Inside Think Outside
Sustainable Apparel and Gear
What do zoology, eighth-grade science, construction management, graphic design, parenthood, water bottles, T-shirts, and a broken box all have in common?
Kellie Sorel Ducharme ’95 and David Ducharme ’95 connected the dots among these seemingly disparate subjects to create Think Outside, a company whose mission is to create sustainable, environmentally safe, colorful, and fun products for children and families.
The story of Think Outside, the company, is closely intertwined with the Ducharmes’ personal journey as a couple and as parents. It is also a University of Rhode Island story.
While their first official date was dinner in Butterfield Dining Hall, the Ducharmes actually met earlier that same day, playing basketball. “She let me win,” says Dave, who then goes on to explain that Kellie mistook him for his identical twin, Chris, when she saw him several hours after the game, exclaiming, “I just played basketball with your brother!” Dave, a consumer affairs major who grew up in Cranston, R.I., and New Hartford, Conn., native Kellie, who studied zoology, dated throughout their undergraduate years and married in 1998.
The Ducharme twins, who had enthusiastically followed in their parents’ (Francis “Duke” Ducharme ’62 and Barbara Ducharme ‘62) footsteps by attending URI, also continued a tradition by entering the 118-year-old family business, E. Turgeon Construction Corporation. “We started at Turgeon the minute we graduated,” says Dave. “As we were receiving our respective diplomas, our dad said, ‘Here’s a shovel, see you in five!’” (The renovation of Swan Hall, formerly Independence Hall, was a Turgeon project.)
Kellie and Dave plunged into their jobs and pursued their passions. Dave continued his education at Roger Williams University with classes including architecture and structural engineering. For a creative outlet, he donned the additional hat of graphic designer for Turgeon. In the meantime, Kellie returned to URI for her teaching certificate and began teaching science, first at Westerly High School, then at Middletown High School, and finally at Gaudet Middle School in Middletown, where she found her niche teaching eighth graders. The Ducharmes settled in Richmond, R.I. Their lives seemed to be moving on a steady trajectory.
And then, inspiration struck.
In 2007, during her February school break, Kellie traveled with their three-year-old daughter, Mia, to Santa Barbara, where her sister, a professional photographer, lives with her family. Dave was airborne, on his way to meet them, when he was seized with an idea. On a cocktail napkin, he sketched a broken box. When he showed it to Kellie, she saw beyond a napkin doodle to a logo— for a company that they should start, together, to address the needs of environmentally conscious families.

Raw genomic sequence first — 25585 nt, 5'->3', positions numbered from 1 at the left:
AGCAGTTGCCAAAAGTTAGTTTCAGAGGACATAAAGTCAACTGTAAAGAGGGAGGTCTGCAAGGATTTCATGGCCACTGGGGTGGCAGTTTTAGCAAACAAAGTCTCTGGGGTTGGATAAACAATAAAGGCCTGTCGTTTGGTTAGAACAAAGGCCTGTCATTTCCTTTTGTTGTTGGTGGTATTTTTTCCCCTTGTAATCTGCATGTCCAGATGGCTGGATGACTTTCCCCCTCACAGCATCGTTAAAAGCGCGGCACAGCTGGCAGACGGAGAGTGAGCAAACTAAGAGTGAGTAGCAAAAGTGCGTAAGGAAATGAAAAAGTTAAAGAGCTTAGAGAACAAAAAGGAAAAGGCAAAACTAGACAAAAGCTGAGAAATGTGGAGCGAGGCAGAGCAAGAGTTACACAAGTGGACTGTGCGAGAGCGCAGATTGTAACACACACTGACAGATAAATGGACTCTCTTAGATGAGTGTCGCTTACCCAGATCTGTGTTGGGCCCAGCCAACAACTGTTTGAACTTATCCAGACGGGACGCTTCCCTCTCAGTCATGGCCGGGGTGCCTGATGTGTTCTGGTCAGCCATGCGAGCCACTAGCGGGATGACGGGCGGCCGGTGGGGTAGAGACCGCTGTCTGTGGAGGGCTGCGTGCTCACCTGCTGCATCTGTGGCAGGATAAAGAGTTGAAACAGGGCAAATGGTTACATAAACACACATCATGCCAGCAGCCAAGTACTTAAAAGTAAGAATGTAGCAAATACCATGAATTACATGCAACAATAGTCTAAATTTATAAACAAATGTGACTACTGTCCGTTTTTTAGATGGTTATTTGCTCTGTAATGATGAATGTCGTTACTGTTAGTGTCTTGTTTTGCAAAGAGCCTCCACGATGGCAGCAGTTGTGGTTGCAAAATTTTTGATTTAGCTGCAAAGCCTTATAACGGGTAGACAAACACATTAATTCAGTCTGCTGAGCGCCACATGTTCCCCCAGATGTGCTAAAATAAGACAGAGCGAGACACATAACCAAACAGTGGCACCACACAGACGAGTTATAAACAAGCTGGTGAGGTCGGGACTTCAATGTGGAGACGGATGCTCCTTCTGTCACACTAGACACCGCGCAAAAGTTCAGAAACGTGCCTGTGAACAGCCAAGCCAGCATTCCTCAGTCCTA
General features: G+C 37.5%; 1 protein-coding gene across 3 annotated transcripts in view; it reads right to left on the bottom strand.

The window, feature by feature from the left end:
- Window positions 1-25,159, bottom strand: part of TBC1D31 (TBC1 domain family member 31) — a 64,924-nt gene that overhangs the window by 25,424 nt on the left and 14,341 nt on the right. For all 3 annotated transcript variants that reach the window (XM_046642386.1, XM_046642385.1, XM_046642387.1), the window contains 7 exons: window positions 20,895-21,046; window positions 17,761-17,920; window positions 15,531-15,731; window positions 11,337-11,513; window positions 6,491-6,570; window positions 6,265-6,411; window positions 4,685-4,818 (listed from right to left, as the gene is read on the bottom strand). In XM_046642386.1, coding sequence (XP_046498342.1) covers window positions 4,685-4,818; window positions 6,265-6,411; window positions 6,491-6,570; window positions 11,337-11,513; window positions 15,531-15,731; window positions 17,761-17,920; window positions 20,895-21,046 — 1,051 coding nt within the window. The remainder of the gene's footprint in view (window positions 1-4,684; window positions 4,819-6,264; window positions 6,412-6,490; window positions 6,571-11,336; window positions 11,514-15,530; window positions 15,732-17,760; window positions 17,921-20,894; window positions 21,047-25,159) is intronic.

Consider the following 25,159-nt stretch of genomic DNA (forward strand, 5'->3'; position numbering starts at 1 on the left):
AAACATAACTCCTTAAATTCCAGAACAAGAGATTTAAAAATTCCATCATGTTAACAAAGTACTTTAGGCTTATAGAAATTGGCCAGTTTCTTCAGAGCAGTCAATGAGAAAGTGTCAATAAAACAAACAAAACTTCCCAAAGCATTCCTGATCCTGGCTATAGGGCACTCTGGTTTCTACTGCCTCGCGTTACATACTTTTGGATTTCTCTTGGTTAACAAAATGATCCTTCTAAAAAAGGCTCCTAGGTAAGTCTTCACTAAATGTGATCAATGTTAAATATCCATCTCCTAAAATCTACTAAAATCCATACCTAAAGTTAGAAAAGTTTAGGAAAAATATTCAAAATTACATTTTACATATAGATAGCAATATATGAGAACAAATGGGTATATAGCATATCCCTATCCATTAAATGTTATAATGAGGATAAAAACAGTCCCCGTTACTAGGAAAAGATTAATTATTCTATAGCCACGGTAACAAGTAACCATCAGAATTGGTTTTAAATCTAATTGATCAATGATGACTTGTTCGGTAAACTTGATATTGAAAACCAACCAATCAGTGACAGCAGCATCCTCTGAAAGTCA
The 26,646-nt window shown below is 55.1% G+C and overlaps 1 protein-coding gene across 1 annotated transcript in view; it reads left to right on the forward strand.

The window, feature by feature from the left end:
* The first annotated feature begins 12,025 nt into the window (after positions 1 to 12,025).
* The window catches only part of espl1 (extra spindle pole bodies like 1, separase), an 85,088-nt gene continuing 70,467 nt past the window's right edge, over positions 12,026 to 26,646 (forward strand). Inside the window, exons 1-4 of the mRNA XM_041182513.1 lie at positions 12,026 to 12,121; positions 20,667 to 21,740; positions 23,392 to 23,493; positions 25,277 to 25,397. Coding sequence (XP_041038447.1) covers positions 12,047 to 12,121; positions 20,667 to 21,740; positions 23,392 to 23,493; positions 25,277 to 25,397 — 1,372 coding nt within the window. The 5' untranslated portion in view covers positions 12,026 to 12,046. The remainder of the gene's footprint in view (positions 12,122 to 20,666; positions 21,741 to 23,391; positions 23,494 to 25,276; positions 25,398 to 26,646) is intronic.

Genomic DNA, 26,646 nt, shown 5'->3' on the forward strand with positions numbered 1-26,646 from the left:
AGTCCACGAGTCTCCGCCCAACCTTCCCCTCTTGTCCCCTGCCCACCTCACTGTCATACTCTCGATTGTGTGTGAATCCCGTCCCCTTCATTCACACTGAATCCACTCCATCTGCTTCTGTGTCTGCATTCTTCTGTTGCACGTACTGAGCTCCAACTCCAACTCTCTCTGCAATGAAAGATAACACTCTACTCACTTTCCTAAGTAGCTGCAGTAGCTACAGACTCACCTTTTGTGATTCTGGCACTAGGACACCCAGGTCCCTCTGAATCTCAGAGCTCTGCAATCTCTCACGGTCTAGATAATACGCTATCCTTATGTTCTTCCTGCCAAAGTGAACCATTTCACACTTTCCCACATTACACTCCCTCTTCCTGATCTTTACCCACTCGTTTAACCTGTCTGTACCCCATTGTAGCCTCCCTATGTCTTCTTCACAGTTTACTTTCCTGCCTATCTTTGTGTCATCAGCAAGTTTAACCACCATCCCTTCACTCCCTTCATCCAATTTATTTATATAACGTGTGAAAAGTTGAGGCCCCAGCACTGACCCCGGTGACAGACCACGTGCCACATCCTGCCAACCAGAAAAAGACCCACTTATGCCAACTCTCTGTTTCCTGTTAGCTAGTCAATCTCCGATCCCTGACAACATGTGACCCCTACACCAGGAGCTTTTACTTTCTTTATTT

“Like so many new parents, we wanted only the best for our baby,” says Kellie, “including soft clothing that wore well, without itchy tags, designed for easy-on and easy-off. It was tough to find. So-called natural or organic fabrics were only available in blah beige. And trying to figure out bottles and sippy cups was also challenging. So many were either not BPA free or not dishwasher safe. Dave’s broken box set something in motion for me.”
Kellie points out that when she and Dave were undergraduates, recycling was just coming into its own at URI. “Studying zoology led me naturally to an interest in ecology,” she notes. “Teaching science only reinforced that interest. I would see water bottles piled high and think about the landfill.”
The broken box became the first graphic for Think Outside’s logo, and appeared on the company’s first T-shirts and onesies, which sold out on the first day of the Charlestown Seafood Festival in 2008.
A big break came when Think Outside caught the interest of Gary Peck, chairman of the S-Group in Portland, Oregon, a company that works with athletic brands like Lululemon, Life is Good, Looptworks, and New Balance on design, innovation, product commercialization, sourcing, production, and quality assurance. Think Outside’s environmentally friendly approach is well aligned with the S-Group’s philosophy, and Peck serves as an adviser to the company.
So how have the Ducharmes broken the box? The company uses upcycled materials—remnants from already produced garments—as well as recycled materials that are re-dyed and re-sewn. The company’s products, including clothing, baby backpacks, hooded towels, and their best-selling water bottle kits, are pesticide and contaminant free, and their brightly colored designs feature low-impact ink and vegetable dyes. The Ducharmes continue to explore ways to keep as much production as possible within Rhode Island. The Gob Shop in Bristol does their silk screening. Mills Creek Natural Market in Charlestown is one of their local distributors.
And Think Outside is a family affair. Mia, now nine, and younger sister Siena, who has just turned five, are actively involved.
“When we were developing the water bottle kit (designed to fit the needs of children as they grow from infants to toddlers to big kids), Siena was the chief market tester. Sourcing the right sippy top was a long and challenging task. If she threw it across the room, we knew that top wasn’t going to work,” says Dave. It may be some time, however, before the girls understand that Think Outside is a real company selling real products. Recently, while walking on the beach on Block Island, Mia observed the broken box logo on a passerby. “Daddy,” she said, “someone must have taken our backpack!”
The Ducharmes have thoughts of expanding into sports gear with a possible focus on surfing. For now, however, they are happy to produce, in Dave’s words, “a cool line that is also a sustainable line and vice versa. We want people to embrace it, use it, live with it.”
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